New Orleans Traditional Jazz Camp lets music lovers learn new techniques, have a blast
All day, as computer consultant Dean Booth deals with manufacturers, he looks forward to heading down to his basement in Hudson, Mass., to practice his tuba. His wife watches TV in the room above, knowing he’s there because she sometimes feels the floor vibrate, he said.
“This is my escape from manufacturing companies,” said Booth, 55, as he wiped down his sousaphone on Tuesday after an afternoon rehearsal, part of this week’s New Orleans Traditional Jazz Camp.
The camp, in its second year, attracted 80 musicians ranging in age from 14 to 88, with an average age of 65. They traveled from Switzerland, Argentina, Canada and 18 American states, said the camp’s three founders: singer Banu Gibson, drummer Nita Hemeter and music educator Leslie Cooper.
For roughly half the group, it’s a fantasy camp of sorts.
But instead of driving race cars or playing one quarter with an NBA team, these fantasy campers learn at the feet of some of the city’s jazz legends. They jam in some of the city’s most hallowed traditional-jazz venues: Preservation Hall, Fritzel’s European Jazz Pub and the Palm Court Jazz Cafe. And they second-line through the French Quarter.
“The brain surgeon who wanted to play music but whose parents said, ‘No, you need a real job,’ can pick up his instrument again,” Gibson said. The camp also draws amateur musicians who want to improve and musicians from other genres who hope to learn traditional jazz.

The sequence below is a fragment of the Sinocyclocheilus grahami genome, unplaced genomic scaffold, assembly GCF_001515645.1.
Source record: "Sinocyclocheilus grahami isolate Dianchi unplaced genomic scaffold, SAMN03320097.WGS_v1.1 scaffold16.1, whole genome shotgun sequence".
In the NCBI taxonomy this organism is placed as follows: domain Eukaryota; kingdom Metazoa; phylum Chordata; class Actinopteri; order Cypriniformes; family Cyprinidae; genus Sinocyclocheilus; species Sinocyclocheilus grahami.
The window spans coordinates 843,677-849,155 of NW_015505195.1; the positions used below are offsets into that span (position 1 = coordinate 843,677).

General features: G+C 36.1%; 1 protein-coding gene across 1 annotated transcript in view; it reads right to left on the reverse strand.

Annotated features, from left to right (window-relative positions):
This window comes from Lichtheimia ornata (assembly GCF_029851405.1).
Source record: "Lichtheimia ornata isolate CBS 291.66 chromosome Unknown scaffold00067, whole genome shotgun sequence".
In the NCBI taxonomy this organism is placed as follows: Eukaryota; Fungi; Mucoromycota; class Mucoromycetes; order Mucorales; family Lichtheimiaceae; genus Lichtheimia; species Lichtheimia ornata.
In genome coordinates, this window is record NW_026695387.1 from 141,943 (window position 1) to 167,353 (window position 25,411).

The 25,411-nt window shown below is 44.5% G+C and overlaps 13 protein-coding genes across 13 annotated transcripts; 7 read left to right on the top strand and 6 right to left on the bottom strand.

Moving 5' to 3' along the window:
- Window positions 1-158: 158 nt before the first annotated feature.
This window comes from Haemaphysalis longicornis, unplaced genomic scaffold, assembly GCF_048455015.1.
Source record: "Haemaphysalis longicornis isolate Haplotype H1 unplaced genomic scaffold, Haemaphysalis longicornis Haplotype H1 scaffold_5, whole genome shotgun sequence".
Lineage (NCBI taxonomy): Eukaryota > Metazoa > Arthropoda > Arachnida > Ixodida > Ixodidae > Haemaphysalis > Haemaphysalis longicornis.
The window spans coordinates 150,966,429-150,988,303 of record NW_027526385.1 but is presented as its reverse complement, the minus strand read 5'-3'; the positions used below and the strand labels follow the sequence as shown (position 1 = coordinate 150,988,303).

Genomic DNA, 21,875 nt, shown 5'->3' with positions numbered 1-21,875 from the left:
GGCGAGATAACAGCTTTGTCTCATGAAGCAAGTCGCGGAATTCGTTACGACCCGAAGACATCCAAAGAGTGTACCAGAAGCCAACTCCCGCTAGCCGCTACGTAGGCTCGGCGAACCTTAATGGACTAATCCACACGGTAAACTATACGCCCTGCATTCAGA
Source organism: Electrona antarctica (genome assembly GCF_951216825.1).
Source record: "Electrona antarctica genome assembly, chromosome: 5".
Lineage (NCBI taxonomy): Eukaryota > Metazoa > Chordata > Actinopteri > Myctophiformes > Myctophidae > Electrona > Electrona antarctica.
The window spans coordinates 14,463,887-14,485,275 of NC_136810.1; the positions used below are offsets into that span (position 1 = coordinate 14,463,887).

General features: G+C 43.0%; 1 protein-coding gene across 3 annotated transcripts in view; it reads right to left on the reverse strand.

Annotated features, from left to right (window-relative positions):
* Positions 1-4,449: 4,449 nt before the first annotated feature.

Organizers also raised money for 12 scholarships that went to students from the New Orleans Center for Creative Arts.
“It’s a real cross-section of people who love Dixieland music: some bums like me, along with students, doctors and educated people,” said drummer Kemp Williams, 88, a retired businessman from Spartanburg, S.C.
During the day, the campers take master classes, practice in ensembles with people of all different skill levels and even learn some patented stage patter.
“Let’s play ‘Who’s Sorry Now,’ a number we like to play at weddings,” quipped the camp’s guitar instructor, Larry Scala.
Scala’s joke drew a laugh from clarinetist Tere Coats, a doctor of internal medicine from Austin and a return camper who said music forces her to use a different part of her brain.
Guitarist Gregg Molinario, a senior at NOCCA, said he has a new appreciation for the music as he learns techniques in the morning from Scala and then tries to apply them throughout the day. “I grew up with traditional jazz, but as a player, I’m kind of lousy at it,” he said.
“We almost take it for granted,” said trumpeter and recent NOCCA grad Doyle Campo.
NOCCA bassist Austin Clements, son of guitarist Cranston Clements, said he found himself introspective after a day spent at the camp. “I feel lucky that I’ve gotten the musical opportunities I’ve gotten,” he said.
Molinario nodded. “I’m really digging it,” he said.
At the other end of the age spectrum, some retirees got tearful as they talked about the camp and the way it has ushered music back into their lives.
Richard Eagan, 69, a retired cabinetmaker from Brooklyn, N.Y., picked up the banjo six months ago after not playing a note for years. In the process, he “opened up a place that’s been sealed up for years,” he said.
Trumpet instructor Connie Jones, 77, said that the camp’s older students had turned away from music to make a living. And while their synapses might be slower now, they’ve returned to jazz with a zeal that he, a lifelong musician, can appreciate.
After all, Jones said, “I’m in the twilight of a career that I was lucky enough to spend doing what I would have done for nothing.”
Katy Reckdahl can be reached at email@example.com or 504.826.3396.
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